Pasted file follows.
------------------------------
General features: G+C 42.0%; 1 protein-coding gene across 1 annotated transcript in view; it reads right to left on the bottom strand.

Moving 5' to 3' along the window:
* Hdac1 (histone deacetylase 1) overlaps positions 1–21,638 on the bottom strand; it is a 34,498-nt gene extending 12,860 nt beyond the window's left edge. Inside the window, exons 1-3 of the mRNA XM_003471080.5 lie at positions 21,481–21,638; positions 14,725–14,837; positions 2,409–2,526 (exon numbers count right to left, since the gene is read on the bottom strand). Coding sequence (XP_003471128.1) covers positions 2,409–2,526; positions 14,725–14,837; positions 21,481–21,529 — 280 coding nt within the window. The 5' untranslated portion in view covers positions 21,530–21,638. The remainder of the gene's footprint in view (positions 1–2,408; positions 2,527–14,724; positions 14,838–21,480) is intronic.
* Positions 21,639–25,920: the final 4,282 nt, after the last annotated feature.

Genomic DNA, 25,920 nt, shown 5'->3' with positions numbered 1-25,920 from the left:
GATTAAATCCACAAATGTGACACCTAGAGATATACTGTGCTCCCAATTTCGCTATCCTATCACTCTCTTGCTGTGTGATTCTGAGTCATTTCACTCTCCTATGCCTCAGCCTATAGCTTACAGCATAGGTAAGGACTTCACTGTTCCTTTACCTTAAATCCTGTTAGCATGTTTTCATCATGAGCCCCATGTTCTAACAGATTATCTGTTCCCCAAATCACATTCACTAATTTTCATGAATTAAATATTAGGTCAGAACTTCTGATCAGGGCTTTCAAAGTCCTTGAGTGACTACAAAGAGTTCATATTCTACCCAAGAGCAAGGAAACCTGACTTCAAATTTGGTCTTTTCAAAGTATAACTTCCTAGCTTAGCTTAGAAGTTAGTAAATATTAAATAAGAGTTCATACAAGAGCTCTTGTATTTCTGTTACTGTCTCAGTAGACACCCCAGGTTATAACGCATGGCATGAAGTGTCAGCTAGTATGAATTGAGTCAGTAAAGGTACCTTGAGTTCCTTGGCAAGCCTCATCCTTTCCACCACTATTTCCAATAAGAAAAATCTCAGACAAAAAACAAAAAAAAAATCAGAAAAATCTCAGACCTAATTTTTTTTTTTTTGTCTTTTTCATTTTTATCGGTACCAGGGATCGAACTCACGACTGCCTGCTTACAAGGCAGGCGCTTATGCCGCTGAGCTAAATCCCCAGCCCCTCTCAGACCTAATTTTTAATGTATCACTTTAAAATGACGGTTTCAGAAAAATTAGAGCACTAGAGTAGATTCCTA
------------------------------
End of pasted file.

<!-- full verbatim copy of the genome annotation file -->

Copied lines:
General features: G+C 42.0%; 1 protein-coding gene across 1 annotated transcript in view; it reads right to left on the bottom strand.

Moving 5' to 3' along the window:
* Hdac1 (histone deacetylase 1) overlaps positions 1–21,638 on the bottom strand; it is a 34,498-nt gene extending 12,860 nt beyond the window's left edge. Inside the window, exons 1-3 of the mRNA XM_003471080.5 lie at positions 21,481–21,638; positions 14,725–14,837; positions 2,409–2,526 (exon numbers count right to left, since the gene is read on the bottom strand). Coding sequence (XP_003471128.1) covers positions 2,409–2,526; positions 14,725–14,837; positions 21,481–21,529 — 280 coding nt within the window. The 5' untranslated portion in view covers positions 21,530–21,638. The remainder of the gene's footprint in view (positions 1–2,408; positions 2,527–14,724; positions 14,838–21,480) is intronic.
* Positions 21,639–25,920: the final 4,282 nt, after the last annotated feature.

Genomic DNA, 25,920 nt, shown 5'->3' with positions numbered 1-25,920 from the left:
GATTAAATCCACAAATGTGACACCTAGAGATATACTGTGCTCCCAATTTCGCTATCCTATCACTCTCTTGCTGTGTGATTCTGAGTCATTTCACTCTCCTATGCCTCAGCCTATAGCTTACAGCATAGGTAAGGACTTCACTGTTCCTTTACCTTAAATCCTGTTAGCATGTTTTCATCATGAGCCCCATGTTCTAACAGATTATCTGTTCCCCAAATCACATTCACTAATTTTCATGAATTAAATATTAGGTCAGAACTTCTGATCAGGGCTTTCAAAGTCCTTGAGTGACTACAAAGAGTTCATATTCTACCCAAGAGCAAGGAAACCTGACTTCAAATTTGGTCTTTTCAAAGTATAACTTCCTAGCTTAGCTTAGAAGTTAGTAAATATTAAATAAGAGTTCATACAAGAGCTCTTGTATTTCTGTTACTGTCTCAGTAGACACCCCAGGTTATAACGCATGGCATGAAGTGTCAGCTAGTATGAATTGAGTCAGTAAAGGTACCTTGAGTTCCTTGGCAAGCCTCATCCTTTCCACCACTATTTCCAATAAGAAAAATCTCAGACAAAAAACAAAAAAAAAATCAGAAAAATCTCAGACCTAATTTTTTTTTTTTTGTCTTTTTCATTTTTATCGGTACCAGGGATCGAACTCACGACTGCCTGCTTACAAGGCAGGCGCTTATGCCGCTGAGCTAAATCCCCAGCCCCTCTCAGACCTAATTTTTAATGTATCACTTTAAAATGACGGTTTCAGAAAAATTAGAGCACTAGAGTAGATTCCTA